What does the building a business school is housed in say about the thinking that goes on inside? Not so long ago, business schools were invariably dim corporate boxes, suggesting predictable efficiency. One example still towers above the University of Technology, Sydney. It is a grey, 1970s extrusion set in concrete, which the Australian school originally aimed to replicate seven times with blank spaces in between.
However, this plan was abandoned the same decade and instead, the campus has emerged as a rich architectural landscape woven into the fabric of a rapidly changing neighbourhood.
At its heart sits a remarkable new building which seems to collapse any notions of corporate risk-adversity. In fact, the brick walls appear to be melting and folding, imbuing its structure with a sense of movement and possibility.
Unimpressed locals initially compared the Chau Chak Wing Building to a crumpled brown paper bag. But at its opening this month, it wowed the assembled politicians, press and public.
It is the design of Frank Gehry, architect of the Bilbao Guggenheim and the Walt Disney Hall in Los Angeles, once famously portrayed in US cartoon The Simpsons scrunching up a piece of paper and tossing it in the bin only to retrieve it as the model for his latest masterwork.
Mr Gehry is not new to education establishments. His Loyola Law School is an LA landmark, MIT’s Stata Center, an inventive and garishly colourful urban intervention in Cambridge Massachusetts, and Case Western business school in Cleveland a curvaceously baroque design.
While the image of crumpling, folding and squashing might seem fatuous, a visit to his studio shows rows of paper and corrugated card models carefully tailored to their contexts and artfully suited to their uses. In Sydney, the context is the solid brick buildings of the 1890s alongside an inheritance of industrial architecture. The “Goods Line”, for example, is a rehabilitated freight railway being brought back into use to connect more than 80,000 students, locals and visitors to the disparate quarters of a gentrifying Darling Harbour.
Gehry addresses it all with an undulating shell that conveys movement and reveals brittle, fractured glass surfaces. It weaves together local architectural archetypes to create an unsettling and uncertain language with which to express the ethos of a school that prides itself on disruption through design.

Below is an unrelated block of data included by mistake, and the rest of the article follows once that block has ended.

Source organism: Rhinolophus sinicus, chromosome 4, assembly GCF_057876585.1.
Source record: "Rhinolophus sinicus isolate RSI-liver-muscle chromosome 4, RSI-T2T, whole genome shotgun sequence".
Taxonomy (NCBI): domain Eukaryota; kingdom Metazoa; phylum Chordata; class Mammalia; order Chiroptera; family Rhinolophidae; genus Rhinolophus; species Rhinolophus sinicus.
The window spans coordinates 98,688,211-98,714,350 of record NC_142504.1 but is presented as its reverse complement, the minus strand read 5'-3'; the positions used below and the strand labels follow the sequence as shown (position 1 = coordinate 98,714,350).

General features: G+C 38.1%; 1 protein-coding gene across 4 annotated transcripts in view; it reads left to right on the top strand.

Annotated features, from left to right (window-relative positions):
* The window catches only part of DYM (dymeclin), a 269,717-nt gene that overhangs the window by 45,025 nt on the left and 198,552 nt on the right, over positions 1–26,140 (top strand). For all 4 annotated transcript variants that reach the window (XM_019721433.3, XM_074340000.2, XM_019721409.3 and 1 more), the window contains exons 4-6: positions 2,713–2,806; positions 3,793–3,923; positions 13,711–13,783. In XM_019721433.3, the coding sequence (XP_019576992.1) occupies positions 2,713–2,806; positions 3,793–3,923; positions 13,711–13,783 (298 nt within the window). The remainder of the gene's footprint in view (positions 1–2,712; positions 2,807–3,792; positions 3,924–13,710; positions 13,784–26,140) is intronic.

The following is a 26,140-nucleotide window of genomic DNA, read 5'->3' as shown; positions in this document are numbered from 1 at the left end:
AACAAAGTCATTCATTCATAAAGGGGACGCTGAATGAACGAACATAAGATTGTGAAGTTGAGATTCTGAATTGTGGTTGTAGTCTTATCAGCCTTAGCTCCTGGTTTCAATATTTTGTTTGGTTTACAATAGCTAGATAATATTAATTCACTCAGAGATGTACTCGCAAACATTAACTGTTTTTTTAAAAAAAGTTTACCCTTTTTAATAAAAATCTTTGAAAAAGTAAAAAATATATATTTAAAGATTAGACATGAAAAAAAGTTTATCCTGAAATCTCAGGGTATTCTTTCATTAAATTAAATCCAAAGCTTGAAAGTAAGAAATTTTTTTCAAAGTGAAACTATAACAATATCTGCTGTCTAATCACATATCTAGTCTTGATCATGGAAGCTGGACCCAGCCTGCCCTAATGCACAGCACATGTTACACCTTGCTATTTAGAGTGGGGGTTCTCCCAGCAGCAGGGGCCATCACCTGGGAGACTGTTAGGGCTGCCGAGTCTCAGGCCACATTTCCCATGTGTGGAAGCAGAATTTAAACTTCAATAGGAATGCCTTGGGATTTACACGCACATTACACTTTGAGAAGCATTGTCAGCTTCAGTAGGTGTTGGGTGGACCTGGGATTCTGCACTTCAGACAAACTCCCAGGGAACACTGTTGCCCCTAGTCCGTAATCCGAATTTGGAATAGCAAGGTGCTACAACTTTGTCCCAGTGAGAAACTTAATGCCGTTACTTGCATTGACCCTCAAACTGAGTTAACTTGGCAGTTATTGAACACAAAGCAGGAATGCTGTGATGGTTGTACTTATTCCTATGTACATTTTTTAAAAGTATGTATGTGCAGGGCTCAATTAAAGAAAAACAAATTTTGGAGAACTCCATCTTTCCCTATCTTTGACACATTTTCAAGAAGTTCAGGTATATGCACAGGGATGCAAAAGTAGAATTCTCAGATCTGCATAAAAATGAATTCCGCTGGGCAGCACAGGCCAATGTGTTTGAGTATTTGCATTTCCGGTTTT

“I’m an architect,” says Mr Gehry, “but I’m also a businessman — and open to the idea that business needs to be able to adapt and change. [At UTS] walls can be knocked out, things can be changed around, it’s an open system. Nothing’s fixed and I hope it gives the school a spirit of invention. It will be manipulated over time and will change. The idea that a building should be fixed in time and use is obsolete.”
Most dramatic of all is the highly-polished stainless steel stair that creates an overtly operatic ascent from the ground floor lobby. Echoing the undulating waves of the façades, the stair rises in a complex series of twists, folds and creases, drawing the sun and reflections of the city back into the interior.
Adding to the sense of dynamic space is an oval classroom defined by an ellipse of loosely stacked timber blocks. The blocks are assembled Jenga-style, with gaps for glazing so they reflect views inside and outside. Mr Gehry describes these as ‘non-hierarchical spaces’ due to their shape.
“They bring people together,” he explains, crediting the idea to Thomas Jefferson’s designs for an oval table to counterbalance the traditional positioning of teachers rigidly facing students. The same ethos carries through the whole building. The offices are all a democratic 9 sq m and it is the cafés, hallways and terraces that take centre stage. “If you want to hold a meeting, you do it in a communal space,” says dean of UTS Roy Green.
Compared with the complex, textile-like quality of the brick skin, which looks as if it had been woven rather than laid, the interior of the school does look a little sparse, almost unfinished. Partly this is the result of keeping costs down (which worked — it came in exactly on budget at A$180m) but partly it is deliberate.
“It’s what Frank calls a porous building, which encourages interaction inside and with the community outside. The outside [being] this emerging precinct of entrepreneurial start-ups,” says Prof Green.
As we wind up the conversation one of the builders who worked on the fantastically complex walls comes in and asks Mr Gehry to sign a brick for him. He then rolls up his sleeve to reveal a tattoo of the special brick bonds all the way up his forearm. It is a moving moment. How many business schools, I wonder, find themselves tattooed on an arm?